Woodrow Wilson News & Publications
WW NEWSLETTER EXTRA: Spring 2012
Digital Revolution, Human Institutions
Cathy Davidson WF '70 studies attention and information in the 21st century
Photo: Chris Hildreth, Duke Photography
"Distraction is our friend," says Dr. Cathy Davidson WF '70. She explains, "The most efficient patterns we have come from learning and repetition." Yet that very efficiency can lead to what she calls attention blindness. "Once behavior becomes habitual, we don't see it anymore, and the only way we see it is through disruption. Technology is one of those things that disrupts our patterns, so suddenly we start seeing our habits in a way we didn't before."
Co-founder and principal administrator of Humanities, Arts, Science, and Technology Advanced Collaboratory (HASTAC), Dr. Davidson is also serving a six-year term on President Obama's National Council on the Humanities. She describes her new book Now You See It: How the Brain Science of Attention Will Transform the Way We Live, Work, and Learn as a "learning theory of brain biology." Exploring how the brain learns and develops, Dr. Davidson applies the notion of attention blindness at two levels—the individual's ability to unlearn and re-learn and the way society structures its intake of information.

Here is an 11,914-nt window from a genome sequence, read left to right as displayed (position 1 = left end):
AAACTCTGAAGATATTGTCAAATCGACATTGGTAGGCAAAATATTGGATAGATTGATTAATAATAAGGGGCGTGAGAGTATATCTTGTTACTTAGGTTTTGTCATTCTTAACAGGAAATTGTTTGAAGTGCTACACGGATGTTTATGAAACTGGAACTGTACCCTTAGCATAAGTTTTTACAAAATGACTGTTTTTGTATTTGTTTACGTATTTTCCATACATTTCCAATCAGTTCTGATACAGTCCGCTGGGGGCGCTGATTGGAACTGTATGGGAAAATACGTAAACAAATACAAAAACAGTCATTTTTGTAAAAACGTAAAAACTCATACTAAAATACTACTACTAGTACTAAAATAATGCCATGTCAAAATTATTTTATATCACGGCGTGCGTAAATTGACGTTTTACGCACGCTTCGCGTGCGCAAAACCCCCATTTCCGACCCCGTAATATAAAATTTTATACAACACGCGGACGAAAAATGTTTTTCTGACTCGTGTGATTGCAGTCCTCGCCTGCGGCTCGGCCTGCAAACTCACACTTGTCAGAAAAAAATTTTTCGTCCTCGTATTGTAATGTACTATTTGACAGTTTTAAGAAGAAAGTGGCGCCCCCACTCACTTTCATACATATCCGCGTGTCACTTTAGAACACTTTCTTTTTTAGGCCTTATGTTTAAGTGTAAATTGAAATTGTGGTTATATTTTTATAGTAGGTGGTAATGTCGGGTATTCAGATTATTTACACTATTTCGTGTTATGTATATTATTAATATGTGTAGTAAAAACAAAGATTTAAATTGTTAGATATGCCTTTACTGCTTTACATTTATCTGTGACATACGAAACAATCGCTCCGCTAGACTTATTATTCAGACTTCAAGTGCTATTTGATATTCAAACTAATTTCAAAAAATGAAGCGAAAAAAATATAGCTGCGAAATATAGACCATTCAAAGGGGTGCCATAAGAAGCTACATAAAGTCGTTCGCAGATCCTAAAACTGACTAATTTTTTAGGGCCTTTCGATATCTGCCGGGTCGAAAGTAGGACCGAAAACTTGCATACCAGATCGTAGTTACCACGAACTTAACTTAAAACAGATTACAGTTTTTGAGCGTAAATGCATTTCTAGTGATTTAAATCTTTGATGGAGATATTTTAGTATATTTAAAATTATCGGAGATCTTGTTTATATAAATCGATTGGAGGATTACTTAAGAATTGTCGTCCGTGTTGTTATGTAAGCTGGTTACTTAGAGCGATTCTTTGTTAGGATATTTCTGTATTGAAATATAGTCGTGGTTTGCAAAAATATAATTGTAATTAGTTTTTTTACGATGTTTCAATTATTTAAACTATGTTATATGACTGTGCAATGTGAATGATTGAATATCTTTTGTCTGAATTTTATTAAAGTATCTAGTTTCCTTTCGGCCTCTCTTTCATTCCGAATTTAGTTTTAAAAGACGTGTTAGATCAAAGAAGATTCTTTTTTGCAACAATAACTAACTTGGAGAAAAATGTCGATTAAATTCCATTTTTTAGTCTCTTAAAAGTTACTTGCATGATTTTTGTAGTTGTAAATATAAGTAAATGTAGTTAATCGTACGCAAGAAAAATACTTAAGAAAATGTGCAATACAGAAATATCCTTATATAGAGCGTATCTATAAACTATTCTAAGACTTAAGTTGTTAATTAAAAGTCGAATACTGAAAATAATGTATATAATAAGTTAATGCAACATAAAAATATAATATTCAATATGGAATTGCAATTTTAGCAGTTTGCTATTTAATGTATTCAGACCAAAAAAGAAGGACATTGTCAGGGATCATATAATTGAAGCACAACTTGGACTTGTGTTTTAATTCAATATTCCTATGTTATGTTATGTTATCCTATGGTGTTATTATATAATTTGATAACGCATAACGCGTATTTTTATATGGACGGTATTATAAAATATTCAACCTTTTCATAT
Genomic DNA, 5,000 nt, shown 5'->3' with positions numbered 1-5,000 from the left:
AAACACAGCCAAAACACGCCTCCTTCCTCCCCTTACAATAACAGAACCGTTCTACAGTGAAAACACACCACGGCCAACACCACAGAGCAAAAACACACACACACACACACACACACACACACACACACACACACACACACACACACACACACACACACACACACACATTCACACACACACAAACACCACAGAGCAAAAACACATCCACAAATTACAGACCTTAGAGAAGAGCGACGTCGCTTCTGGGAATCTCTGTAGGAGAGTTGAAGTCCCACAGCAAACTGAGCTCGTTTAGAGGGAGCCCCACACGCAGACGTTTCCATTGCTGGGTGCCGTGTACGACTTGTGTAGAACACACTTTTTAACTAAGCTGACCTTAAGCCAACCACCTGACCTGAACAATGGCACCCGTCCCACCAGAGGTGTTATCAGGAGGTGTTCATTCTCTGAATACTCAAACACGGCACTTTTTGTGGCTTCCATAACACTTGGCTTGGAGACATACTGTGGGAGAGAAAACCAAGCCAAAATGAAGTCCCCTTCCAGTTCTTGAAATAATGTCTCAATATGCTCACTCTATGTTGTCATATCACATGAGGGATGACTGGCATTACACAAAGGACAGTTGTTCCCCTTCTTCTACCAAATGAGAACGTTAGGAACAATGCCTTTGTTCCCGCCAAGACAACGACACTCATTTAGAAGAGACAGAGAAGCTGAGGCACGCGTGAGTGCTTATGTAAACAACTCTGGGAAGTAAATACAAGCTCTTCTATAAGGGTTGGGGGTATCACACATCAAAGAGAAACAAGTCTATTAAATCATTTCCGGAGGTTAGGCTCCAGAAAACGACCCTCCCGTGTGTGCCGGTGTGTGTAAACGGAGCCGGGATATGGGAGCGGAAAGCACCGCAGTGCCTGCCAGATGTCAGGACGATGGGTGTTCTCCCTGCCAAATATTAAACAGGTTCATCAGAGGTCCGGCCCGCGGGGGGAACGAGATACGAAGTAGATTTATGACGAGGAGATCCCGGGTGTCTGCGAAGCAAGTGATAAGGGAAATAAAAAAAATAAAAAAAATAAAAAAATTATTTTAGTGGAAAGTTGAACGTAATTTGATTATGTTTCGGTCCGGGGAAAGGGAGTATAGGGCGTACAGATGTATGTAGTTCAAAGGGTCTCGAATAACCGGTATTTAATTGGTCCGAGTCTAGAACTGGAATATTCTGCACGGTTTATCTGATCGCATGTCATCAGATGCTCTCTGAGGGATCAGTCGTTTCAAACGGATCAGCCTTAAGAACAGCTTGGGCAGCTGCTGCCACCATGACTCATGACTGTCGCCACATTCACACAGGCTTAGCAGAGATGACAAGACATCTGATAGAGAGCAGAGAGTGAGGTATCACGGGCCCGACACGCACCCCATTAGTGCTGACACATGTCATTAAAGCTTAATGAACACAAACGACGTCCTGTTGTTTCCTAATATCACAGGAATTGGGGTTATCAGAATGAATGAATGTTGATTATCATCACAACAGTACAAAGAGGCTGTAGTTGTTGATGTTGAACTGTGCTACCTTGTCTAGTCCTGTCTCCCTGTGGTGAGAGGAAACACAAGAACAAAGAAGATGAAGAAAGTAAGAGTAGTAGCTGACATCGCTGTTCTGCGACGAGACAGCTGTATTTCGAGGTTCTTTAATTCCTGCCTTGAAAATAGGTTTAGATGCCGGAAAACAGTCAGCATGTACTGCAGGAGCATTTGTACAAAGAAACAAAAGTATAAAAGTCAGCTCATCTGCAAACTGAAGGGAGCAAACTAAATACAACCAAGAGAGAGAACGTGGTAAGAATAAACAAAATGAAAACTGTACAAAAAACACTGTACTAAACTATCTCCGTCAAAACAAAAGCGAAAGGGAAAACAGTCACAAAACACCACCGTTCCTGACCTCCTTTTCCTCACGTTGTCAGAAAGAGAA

At the first, individual level, she says, "the only way you can focus on anything is by shutting out everything else. That's a great gift that we have as humans, but it also means that the more we focus in one direction, the more we don't see in another. The problem is we're not even aware our attention is selective. That's one reason why the largest proportion of accidents occur within five miles of home. You're driving along , you think you're seeing things, but probably your mind is wandering—then something happens and you don't even see it until there's a disruption, or an accident. Because [the road] looks so familiar to you, you believe you focusing but you're also not focusing. And that's the single most important part of attention blindness."